Multiple Cloud Formations Require New Security Approaches
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Reliable user authentication in deployment of a cloud service is of utmost importance. Even though a cloud service to which you subscribe may have two-factor or higher levels of secure authentication, certain protocols must be observed and rules must be followed to enter each session. Frequent changing of passwords is required, and those passwords often must be long and complicated.
However, in this day of increasingly sophisticated hacking practices, conventional online authentication for access to these systems and services is often not enough--especially for systems moving highly sensitive data, such as in the government, military, financial and retail sectors.
As cloud services gain more traction at all levels of IT--and that includes high-level enterprises down to single users at home--providers are coming up with new ways to keep everything tight.
New Factor: Multiple Types of Clouds to Secure
Another factor in cloud computing security is coming to the fore as more of these service systems come online: Private clouds are now interacting with public cloud services and each other--especially in large enterprises with numerous partners, affiliates and contractors in the production chain. These multiple cloud formations require a whole new perspective on security.
CloudPassage, a 3-year-old San Francisco-based startup founded by CEO and longtime RSA Security veteran Carson Sweet, is taking a leadership role in this area. Sweet describes CloudPassage's Halo Netsec service, launched Jan. 31, as the industry's "first and only server and compliance service that specifically provides multiple-level security for elastic cloud servers."
Halo Netsec features a firewall, two-factor authentication and intrusion-detection capabilities through a cloud service. Literally, this is a "secured security" service.
At this early point, Halo Netsec stands alone in securing cloud services because it enables administrators to build a perimeter defense without having to worry about the physical network. It secures everything from the endpoint to the virtual server, even if some or all of that traffic is passing over a public Internet or from cloud to cloud.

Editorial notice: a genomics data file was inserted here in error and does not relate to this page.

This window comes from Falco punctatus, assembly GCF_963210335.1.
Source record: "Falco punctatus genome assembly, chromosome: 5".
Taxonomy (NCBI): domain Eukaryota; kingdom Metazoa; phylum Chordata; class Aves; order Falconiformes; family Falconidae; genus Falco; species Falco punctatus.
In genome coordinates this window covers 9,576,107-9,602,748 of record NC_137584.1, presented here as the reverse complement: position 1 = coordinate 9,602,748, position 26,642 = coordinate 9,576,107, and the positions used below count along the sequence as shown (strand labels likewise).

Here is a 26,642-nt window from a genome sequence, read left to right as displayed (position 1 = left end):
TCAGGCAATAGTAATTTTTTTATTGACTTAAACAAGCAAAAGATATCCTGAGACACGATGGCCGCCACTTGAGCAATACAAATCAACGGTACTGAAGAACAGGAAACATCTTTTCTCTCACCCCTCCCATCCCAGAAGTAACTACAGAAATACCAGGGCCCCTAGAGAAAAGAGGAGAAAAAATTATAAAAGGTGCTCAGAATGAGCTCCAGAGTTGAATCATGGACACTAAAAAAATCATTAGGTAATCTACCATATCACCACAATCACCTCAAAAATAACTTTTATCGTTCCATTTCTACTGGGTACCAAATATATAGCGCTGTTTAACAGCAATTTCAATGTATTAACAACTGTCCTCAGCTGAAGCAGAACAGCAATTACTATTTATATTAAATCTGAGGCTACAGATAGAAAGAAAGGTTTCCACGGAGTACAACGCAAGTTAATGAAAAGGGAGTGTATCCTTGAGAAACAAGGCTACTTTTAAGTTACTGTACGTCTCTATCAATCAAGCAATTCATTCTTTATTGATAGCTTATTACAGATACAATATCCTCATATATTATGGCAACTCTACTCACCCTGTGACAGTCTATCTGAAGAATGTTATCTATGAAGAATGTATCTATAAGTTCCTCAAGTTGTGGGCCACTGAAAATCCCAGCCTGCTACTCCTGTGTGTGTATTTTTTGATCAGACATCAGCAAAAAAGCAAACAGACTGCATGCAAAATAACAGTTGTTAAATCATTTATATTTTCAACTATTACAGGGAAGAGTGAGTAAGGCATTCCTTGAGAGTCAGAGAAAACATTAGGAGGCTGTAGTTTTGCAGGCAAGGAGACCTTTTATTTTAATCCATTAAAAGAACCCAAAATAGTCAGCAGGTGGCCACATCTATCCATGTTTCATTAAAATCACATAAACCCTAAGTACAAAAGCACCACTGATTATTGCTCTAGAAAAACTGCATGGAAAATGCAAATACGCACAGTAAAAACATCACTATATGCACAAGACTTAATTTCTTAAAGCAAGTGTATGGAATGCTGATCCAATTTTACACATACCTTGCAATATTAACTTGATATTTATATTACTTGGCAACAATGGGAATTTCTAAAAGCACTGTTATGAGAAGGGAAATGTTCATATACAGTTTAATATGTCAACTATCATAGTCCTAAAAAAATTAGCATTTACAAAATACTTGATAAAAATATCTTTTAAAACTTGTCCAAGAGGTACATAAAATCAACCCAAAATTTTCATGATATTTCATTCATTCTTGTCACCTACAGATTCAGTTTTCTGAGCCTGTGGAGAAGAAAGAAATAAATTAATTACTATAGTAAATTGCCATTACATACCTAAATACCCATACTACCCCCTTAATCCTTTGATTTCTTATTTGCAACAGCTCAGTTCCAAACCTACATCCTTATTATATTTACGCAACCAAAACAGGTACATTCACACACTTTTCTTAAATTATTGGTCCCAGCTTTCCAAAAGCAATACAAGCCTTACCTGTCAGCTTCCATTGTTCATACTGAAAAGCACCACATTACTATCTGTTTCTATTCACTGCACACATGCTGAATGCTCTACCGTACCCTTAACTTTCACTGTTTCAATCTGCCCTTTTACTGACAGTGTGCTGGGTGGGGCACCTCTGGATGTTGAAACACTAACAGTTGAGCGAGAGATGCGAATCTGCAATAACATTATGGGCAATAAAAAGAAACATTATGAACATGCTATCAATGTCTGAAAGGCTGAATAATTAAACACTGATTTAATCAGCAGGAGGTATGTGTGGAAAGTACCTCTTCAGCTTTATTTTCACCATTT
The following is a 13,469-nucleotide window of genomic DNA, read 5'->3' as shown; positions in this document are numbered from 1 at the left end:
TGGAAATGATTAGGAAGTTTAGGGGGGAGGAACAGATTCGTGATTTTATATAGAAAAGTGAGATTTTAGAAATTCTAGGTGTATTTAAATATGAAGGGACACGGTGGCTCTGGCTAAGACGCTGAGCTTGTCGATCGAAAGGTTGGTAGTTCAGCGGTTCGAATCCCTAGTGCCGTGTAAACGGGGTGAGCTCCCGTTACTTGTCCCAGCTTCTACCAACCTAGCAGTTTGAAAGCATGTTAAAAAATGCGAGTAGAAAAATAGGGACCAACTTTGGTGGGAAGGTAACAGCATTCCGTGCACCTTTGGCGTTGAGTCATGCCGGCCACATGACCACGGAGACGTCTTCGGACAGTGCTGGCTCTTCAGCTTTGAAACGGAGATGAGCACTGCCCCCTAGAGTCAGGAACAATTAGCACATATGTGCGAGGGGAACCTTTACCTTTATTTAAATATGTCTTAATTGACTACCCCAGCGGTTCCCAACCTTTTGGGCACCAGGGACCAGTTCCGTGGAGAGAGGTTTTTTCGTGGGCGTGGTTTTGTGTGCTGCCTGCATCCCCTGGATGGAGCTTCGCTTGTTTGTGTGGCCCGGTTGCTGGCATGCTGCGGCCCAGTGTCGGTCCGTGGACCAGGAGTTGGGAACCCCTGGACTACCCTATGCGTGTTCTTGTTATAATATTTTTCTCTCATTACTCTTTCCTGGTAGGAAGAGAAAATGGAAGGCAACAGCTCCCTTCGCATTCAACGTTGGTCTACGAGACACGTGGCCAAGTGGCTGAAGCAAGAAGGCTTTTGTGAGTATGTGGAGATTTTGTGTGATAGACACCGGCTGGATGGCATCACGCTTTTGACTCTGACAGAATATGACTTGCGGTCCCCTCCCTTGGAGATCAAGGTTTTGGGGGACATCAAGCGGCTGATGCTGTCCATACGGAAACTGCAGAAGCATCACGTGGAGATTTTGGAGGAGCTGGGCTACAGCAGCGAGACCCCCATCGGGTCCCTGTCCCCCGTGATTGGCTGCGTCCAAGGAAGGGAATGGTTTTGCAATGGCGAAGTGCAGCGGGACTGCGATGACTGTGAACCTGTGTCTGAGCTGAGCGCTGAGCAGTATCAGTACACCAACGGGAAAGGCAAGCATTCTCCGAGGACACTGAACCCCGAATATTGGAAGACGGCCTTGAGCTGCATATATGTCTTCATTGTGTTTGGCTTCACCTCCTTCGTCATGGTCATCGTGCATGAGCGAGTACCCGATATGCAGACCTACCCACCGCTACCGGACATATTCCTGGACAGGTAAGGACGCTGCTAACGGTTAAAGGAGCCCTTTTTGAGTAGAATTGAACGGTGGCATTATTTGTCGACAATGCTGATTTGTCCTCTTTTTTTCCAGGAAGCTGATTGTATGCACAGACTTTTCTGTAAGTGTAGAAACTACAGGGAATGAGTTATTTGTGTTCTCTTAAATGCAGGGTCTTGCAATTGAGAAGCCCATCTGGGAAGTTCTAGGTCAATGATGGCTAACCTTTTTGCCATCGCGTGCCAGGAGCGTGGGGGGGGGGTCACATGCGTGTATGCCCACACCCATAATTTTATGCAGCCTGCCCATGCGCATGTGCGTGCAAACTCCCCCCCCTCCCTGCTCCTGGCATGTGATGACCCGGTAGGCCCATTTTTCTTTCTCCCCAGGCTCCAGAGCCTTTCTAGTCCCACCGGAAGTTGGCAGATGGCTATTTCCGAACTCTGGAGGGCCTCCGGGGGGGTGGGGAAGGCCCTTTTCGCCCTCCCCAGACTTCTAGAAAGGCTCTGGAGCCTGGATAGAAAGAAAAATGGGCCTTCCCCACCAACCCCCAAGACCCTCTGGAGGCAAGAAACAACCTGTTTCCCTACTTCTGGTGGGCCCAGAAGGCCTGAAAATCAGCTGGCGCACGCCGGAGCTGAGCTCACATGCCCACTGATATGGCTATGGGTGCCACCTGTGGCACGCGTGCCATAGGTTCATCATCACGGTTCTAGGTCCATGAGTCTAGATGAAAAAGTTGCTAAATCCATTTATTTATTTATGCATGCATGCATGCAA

This is of huge importance to IT administrators, especially when managing cloud services, because those administrators have no control or management capabilities for the public portion of cloud communications.
Once installed and configured, administrators are able to apply firewall rules and policies to any connection accessing public, private or hybrid cloud services. A small (3MB) security daemon works with CloudPassage's computing grid to enforce rules, policy and monitor for intrusions.
CloudPassage also has added a physical aspect to cloud security: a USB key that creates a one-time password for each session. This also may become a trend as time goes on.
"What we've done is create a cloud-ready platform that handles automatically all management and policy controls with a combination of a lightweight host-based agent and software as a service grid," Rand Wacker, vice president of products at CloudPassage, told eWEEK.
Tighter security like this is becoming mandatory, with all the system break-ins that seem to be happening more frequently around the world.
"When people look at adding security to a cloud system, they generally think they're buying a slice of something," CloudPassage founder and CEO Carson Sweet told eWEEK. "So now we're doing full-blown dynamic firewall management, multi-cloud. We're going to cross-cloud systems now, so we can have servers in EC2 Amazon's Elastic Compute Cloud , in Rackspace and in Terremark with one policy over all of them. The most interesting aspect of all of this continues to be that it all just works in the cloud."
Security doesn't work the same way in public and private cloud environments as it does in on-site data centers.
"When individual servers, especially in a cloud system, become vulnerable, you can clone those things so fast. And when you clone one of those servers, you're also cloning every vulnerability," Sweet said. "Pretty soon, a big cloud server farm can begin to look like a chunk of Swiss cheese. You replicate the problems along with the actual server."
As an example, Sweet told of one legendary cloud server he knew about "that was just plopped out there. We called it Typhoid Mary because when that started to get replicated, it was really bad news." He wasn't at liberty to tell exactly which system was affected, but it was a large one--and it became a huge mess, he said.
"The interesting thing is that we have gotten away with this in the data center for years, because of the firewalls and other security on the hardware devices," Sweet said. "But you can't do that in the cloud."